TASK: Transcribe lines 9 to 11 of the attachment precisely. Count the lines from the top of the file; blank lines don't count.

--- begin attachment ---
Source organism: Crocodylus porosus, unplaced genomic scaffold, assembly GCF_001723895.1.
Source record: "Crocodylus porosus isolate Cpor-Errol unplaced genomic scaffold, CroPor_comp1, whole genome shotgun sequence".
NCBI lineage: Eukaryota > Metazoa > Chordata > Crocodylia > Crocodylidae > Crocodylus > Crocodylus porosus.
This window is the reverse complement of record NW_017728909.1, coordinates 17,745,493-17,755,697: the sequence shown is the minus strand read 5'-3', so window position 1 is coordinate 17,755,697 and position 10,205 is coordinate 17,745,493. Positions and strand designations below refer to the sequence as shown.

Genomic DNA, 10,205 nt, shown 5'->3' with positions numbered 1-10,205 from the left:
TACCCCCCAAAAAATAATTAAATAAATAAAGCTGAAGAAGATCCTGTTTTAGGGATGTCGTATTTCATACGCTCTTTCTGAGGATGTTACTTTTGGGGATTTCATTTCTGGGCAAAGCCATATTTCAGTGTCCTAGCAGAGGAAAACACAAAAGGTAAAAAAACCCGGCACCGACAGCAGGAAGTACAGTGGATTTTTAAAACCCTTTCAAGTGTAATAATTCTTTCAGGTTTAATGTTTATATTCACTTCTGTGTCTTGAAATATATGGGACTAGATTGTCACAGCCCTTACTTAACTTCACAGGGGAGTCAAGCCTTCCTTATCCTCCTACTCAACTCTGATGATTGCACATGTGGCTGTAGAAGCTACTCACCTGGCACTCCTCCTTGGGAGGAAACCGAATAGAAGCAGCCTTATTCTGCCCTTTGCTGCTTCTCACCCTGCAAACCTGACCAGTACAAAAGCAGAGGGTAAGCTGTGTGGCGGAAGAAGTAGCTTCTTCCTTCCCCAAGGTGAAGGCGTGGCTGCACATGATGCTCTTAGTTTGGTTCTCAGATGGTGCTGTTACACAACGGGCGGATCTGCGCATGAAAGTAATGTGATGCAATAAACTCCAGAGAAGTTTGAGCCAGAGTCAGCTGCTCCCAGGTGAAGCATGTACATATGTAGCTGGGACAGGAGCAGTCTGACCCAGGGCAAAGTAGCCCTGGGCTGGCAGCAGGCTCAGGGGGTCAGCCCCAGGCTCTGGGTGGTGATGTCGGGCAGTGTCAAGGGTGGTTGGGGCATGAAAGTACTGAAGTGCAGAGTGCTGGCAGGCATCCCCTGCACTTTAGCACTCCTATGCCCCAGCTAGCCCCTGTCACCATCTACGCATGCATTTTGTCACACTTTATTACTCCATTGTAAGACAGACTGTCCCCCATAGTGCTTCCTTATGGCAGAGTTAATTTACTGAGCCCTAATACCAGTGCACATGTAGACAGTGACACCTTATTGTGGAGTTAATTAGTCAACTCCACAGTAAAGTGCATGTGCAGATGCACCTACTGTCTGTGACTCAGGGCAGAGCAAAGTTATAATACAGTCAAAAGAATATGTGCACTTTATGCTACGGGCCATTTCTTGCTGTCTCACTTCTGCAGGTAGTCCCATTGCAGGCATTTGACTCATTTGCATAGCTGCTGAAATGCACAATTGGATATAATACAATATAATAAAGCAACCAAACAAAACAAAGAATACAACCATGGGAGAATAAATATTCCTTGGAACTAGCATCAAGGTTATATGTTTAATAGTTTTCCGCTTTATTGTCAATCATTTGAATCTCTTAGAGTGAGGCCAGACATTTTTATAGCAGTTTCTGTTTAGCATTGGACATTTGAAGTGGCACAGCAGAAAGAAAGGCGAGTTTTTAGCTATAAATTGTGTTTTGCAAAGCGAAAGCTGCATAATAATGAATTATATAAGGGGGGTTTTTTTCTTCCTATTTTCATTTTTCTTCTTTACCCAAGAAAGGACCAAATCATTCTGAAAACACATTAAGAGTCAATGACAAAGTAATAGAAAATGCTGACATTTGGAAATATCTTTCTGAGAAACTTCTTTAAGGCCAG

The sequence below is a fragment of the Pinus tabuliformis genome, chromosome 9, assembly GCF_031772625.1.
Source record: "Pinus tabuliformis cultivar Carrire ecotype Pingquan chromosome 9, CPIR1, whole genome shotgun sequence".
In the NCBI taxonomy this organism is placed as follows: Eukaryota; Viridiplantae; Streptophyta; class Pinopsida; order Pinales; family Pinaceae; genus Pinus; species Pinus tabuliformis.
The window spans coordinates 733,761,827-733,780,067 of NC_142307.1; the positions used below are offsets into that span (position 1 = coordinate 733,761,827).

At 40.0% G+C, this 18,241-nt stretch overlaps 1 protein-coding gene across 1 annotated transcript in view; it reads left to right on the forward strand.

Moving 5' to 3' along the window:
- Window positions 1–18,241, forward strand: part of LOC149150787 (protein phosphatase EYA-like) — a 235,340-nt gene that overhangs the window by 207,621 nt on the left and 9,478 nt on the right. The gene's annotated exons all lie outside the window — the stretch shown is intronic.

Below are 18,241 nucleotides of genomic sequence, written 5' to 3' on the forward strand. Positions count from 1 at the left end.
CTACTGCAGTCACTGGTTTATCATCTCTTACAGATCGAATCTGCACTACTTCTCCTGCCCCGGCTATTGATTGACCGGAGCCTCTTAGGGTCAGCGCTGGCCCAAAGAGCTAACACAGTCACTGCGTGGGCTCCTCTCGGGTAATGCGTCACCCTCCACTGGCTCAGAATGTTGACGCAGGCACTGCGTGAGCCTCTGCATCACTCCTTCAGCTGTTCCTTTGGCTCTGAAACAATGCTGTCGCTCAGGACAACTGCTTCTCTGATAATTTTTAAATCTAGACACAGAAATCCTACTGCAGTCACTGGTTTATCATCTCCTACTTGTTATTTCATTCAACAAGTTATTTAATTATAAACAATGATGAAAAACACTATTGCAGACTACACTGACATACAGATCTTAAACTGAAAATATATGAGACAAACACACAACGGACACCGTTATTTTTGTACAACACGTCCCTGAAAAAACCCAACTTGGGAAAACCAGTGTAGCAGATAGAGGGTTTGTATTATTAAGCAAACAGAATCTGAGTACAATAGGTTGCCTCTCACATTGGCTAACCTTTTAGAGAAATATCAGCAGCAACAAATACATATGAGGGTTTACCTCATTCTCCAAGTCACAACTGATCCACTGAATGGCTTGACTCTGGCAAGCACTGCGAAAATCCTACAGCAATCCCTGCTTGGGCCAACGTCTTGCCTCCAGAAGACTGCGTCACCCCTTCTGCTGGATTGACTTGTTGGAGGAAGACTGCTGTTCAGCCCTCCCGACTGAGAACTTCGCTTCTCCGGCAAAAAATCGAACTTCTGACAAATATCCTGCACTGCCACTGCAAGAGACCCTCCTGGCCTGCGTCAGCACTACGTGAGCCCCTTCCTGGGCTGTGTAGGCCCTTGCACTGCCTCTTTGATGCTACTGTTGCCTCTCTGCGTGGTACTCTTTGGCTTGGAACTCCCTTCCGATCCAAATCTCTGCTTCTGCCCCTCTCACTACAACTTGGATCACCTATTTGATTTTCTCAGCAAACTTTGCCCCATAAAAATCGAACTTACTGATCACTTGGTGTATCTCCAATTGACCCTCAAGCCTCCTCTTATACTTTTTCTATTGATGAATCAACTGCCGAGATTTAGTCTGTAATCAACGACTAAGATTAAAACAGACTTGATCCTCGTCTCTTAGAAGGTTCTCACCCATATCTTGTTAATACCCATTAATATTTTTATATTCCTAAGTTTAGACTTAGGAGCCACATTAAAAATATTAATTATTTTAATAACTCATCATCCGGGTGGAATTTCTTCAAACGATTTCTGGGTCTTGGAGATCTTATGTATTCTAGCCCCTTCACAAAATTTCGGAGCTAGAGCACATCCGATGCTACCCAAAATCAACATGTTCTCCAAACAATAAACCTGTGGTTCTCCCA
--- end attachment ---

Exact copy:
In the NCBI taxonomy this organism is placed as follows: Eukaryota; Viridiplantae; Streptophyta; class Pinopsida; order Pinales; family Pinaceae; genus Pinus; species Pinus tabuliformis.
The window spans coordinates 733,761,827-733,780,067 of NC_142307.1; the positions used below are offsets into that span (position 1 = coordinate 733,761,827).

At 40.0% G+C, this 18,241-nt stretch overlaps 1 protein-coding gene across 1 annotated transcript in view; it reads left to right on the forward strand.